|Physical||Communication||Cognitive||Behavioural / Emotional|
Apraxia of speech is a motor speech disorder. The messages from the brain to the mouth are disrupted, and the person cannot move his or her lips or tongue to the right place to say sounds correctly, even though the muscles still work. The severity of apraxia depends on the nature of the brain damage.
Individuals with apraxia of speech know what words they want to say, but their brains have difficulty coordinating the muscle movements necessary to say all the sounds in the words. As a result, they may say something completely different or make up words. The person may recognize the error and try again—sometimes getting it right, but sometimes saying something else entirely. This situation can become quite frustrating for the person.
A speech and language therapist uses a combination of formal and informal assessment tools to diagnose apraxia of speech and determine the nature and severity of the condition. The muscles of speech often need to be “retrained” to produce sounds correctly and sequence sounds into words. Exercises are designed to allow the person to repeat sounds over and over and to practice correct mouth movements for sounds. The person with apraxia of speech may need to slow his or her speech rate or work on “pacing” speech so that he or she can produce all necessary sounds.
"When different organisations assess different aspects of a child's neuro-rehabilitation needs, everyone looks at things from a different perspective and have conflicting priorities"
"Positive and coordinated neuro-rehab interventions for children and young people is proven to bring health improvements; improve independence; reduces the need for sheltered living; decreases vulnerability; decreases drop-out rates in schools; decreases youth offending"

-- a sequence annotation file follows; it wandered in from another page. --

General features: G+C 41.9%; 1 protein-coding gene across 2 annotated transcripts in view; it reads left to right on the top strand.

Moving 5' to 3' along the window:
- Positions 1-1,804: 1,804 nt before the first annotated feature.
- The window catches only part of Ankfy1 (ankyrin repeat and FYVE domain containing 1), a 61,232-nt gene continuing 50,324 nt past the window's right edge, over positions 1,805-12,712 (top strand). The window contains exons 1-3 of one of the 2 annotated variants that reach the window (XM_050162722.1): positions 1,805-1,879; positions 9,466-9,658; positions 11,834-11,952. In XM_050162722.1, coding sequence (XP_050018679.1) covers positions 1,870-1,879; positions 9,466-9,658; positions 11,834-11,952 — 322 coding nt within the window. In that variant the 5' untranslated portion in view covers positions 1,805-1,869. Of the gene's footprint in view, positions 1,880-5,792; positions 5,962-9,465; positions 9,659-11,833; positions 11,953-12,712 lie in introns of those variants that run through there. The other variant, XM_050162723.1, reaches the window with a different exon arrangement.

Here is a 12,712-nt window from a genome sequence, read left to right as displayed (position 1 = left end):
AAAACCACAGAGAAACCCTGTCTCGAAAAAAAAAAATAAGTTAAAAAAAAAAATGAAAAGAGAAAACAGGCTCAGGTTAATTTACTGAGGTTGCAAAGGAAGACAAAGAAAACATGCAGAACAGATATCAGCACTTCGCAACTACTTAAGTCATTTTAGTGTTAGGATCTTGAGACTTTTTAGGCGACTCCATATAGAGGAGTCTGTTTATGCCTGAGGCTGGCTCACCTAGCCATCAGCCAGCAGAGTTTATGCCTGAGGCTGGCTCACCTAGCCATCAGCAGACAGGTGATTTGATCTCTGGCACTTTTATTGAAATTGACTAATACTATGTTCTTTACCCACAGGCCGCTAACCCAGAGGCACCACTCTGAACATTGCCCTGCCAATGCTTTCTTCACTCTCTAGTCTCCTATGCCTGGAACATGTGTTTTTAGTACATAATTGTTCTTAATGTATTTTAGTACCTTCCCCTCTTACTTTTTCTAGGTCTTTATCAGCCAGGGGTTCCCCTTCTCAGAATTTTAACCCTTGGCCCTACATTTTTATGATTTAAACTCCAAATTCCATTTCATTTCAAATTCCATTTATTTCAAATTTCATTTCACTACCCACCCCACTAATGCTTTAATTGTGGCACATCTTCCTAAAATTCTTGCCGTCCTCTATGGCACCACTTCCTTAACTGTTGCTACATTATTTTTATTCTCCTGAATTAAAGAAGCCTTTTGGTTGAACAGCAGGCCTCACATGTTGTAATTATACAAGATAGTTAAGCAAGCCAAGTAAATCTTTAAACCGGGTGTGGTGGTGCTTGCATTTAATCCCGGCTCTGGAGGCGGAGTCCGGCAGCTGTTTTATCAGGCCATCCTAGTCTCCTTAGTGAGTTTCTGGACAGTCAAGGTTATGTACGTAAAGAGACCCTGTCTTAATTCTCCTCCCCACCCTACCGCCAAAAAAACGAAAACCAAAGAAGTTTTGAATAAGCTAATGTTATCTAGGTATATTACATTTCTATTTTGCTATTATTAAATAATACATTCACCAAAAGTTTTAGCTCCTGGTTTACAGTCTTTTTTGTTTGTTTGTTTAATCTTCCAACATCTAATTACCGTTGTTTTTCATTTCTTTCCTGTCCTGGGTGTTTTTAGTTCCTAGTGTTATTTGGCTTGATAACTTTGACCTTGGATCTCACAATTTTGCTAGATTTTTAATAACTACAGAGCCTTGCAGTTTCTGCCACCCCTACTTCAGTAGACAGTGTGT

"There are problems with getting people into neuro-rehab. Those most in need are often those most excluded due to a lack of socio-economic resources."
"Pediatric neuro-rehabilitation cannot be delivered in isolation. The needs of the child have to be looked at both holistically and within the context of the family unit. Parents need to be empowered to be parents in post-acute pediatric neuro-rehabilitation following brain injury"
"Parent-supported interventions after paediatric ABI bring reductions to the cost to society"
"Healthy teens are better at identifying strategies to deal with barriers. KIDS WITH ABI'S CAN'T!"
"Brain development is complex and prolonged. Brain plasticity is influenced by a range of factors. Plasticity provides a base for neuro-rehab therapies and treatment"
"Rehabilitation interventions can lead to positive outcomes for children and their families if delivered in the familiar home environment and applied to everyday situations"
"Thousands of children and young people living in the UK today without the help and support that can make a huge difference to their lives"
"More play increases brain plasticity and makes for better recovery post brain injury"